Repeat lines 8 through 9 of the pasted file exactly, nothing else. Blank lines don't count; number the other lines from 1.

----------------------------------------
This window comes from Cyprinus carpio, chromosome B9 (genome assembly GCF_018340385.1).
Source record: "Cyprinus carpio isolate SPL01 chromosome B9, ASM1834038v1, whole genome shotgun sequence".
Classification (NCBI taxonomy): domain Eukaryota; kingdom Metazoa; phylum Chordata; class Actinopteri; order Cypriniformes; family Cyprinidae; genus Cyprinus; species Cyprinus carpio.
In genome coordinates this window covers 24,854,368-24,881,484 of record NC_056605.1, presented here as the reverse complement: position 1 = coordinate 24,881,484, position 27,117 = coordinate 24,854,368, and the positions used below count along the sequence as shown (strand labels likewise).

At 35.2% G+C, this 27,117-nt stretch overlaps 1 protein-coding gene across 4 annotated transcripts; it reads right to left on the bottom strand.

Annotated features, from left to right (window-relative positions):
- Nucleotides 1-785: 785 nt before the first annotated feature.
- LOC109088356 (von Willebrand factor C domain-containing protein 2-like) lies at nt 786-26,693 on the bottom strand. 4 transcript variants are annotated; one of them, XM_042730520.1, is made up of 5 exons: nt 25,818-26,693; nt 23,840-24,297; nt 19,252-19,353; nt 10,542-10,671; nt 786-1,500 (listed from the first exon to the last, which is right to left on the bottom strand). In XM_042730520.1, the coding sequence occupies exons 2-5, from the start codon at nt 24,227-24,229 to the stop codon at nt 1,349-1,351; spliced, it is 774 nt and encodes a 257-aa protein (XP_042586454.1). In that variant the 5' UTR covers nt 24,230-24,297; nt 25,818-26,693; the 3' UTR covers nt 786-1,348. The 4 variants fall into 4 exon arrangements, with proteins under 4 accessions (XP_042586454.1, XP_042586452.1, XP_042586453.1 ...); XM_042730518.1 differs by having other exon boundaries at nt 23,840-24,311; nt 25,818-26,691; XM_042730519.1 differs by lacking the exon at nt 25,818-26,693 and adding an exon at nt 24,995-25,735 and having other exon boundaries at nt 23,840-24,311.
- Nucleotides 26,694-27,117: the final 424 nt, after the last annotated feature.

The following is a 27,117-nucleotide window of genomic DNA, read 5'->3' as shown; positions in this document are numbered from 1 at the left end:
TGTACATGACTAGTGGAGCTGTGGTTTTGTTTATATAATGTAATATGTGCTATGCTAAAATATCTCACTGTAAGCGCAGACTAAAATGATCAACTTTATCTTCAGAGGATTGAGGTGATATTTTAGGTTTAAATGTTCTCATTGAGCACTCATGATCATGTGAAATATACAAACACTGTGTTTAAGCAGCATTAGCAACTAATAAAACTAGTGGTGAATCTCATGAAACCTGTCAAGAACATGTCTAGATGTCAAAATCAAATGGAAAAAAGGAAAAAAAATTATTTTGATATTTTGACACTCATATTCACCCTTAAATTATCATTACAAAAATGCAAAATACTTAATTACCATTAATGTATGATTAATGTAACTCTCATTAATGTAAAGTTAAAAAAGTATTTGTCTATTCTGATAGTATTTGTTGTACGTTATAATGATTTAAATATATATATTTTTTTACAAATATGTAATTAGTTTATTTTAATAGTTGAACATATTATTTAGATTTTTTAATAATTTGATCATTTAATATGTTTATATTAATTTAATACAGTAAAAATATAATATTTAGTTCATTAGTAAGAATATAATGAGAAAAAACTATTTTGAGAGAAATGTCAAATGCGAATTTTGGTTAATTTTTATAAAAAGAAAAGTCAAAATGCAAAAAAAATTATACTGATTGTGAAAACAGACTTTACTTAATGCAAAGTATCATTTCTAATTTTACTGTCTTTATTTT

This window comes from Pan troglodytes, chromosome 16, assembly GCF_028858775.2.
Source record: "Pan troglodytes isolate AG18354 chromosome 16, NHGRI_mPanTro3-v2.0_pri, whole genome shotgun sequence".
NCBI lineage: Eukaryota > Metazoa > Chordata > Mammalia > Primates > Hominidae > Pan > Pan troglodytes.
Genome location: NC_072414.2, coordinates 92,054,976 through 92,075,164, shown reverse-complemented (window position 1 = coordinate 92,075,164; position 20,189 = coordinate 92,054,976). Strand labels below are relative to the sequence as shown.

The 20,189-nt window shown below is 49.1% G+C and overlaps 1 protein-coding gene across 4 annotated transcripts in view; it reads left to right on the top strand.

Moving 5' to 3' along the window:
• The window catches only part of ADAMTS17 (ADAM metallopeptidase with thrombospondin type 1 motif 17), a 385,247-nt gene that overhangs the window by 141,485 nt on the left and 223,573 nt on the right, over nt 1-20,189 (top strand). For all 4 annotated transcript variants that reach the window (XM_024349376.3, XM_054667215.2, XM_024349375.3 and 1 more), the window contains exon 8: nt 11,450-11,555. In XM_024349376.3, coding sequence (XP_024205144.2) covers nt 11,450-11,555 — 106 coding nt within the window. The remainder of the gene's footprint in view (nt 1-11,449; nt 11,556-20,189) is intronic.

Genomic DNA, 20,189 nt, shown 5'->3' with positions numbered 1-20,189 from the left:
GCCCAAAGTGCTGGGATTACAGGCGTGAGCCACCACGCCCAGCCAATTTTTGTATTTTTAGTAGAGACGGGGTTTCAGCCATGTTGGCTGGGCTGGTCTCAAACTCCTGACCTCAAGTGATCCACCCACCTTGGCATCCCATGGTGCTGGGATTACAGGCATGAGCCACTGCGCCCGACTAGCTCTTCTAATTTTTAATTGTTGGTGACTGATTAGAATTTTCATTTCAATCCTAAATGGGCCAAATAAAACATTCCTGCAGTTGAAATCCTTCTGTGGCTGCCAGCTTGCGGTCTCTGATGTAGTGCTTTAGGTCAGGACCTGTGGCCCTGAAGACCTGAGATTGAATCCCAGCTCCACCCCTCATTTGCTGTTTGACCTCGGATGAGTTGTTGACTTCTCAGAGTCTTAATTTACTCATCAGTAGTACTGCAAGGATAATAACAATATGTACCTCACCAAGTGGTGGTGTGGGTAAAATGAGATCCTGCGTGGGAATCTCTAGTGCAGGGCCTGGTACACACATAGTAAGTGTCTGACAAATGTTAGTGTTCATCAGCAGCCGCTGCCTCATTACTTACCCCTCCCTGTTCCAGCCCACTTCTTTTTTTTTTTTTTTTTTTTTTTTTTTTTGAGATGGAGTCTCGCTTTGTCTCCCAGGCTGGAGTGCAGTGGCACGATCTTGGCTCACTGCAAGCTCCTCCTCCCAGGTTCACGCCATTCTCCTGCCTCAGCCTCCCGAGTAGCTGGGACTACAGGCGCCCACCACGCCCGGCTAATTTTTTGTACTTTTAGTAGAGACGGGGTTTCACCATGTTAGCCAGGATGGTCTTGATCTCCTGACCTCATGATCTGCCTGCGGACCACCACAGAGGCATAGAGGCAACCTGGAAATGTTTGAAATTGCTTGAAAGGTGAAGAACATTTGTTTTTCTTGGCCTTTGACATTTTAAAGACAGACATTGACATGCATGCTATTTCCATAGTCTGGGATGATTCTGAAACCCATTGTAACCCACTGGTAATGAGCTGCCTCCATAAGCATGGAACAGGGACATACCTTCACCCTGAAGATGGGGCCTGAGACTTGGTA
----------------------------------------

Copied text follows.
- LOC109088356 (von Willebrand factor C domain-containing protein 2-like) lies at nt 786-26,693 on the bottom strand. 4 transcript variants are annotated; one of them, XM_042730520.1, is made up of 5 exons: nt 25,818-26,693; nt 23,840-24,297; nt 19,252-19,353; nt 10,542-10,671; nt 786-1,500 (listed from the first exon to the last, which is right to left on the bottom strand). In XM_042730520.1, the coding sequence occupies exons 2-5, from the start codon at nt 24,227-24,229 to the stop codon at nt 1,349-1,351; spliced, it is 774 nt and encodes a 257-aa protein (XP_042586454.1). In that variant the 5' UTR covers nt 24,230-24,297; nt 25,818-26,693; the 3' UTR covers nt 786-1,348. The 4 variants fall into 4 exon arrangements, with proteins under 4 accessions (XP_042586454.1, XP_042586452.1, XP_042586453.1 ...); XM_042730518.1 differs by having other exon boundaries at nt 23,840-24,311; nt 25,818-26,691; XM_042730519.1 differs by lacking the exon at nt 25,818-26,693 and adding an exon at nt 24,995-25,735 and having other exon boundaries at nt 23,840-24,311.
- Nucleotides 26,694-27,117: the final 424 nt, after the last annotated feature.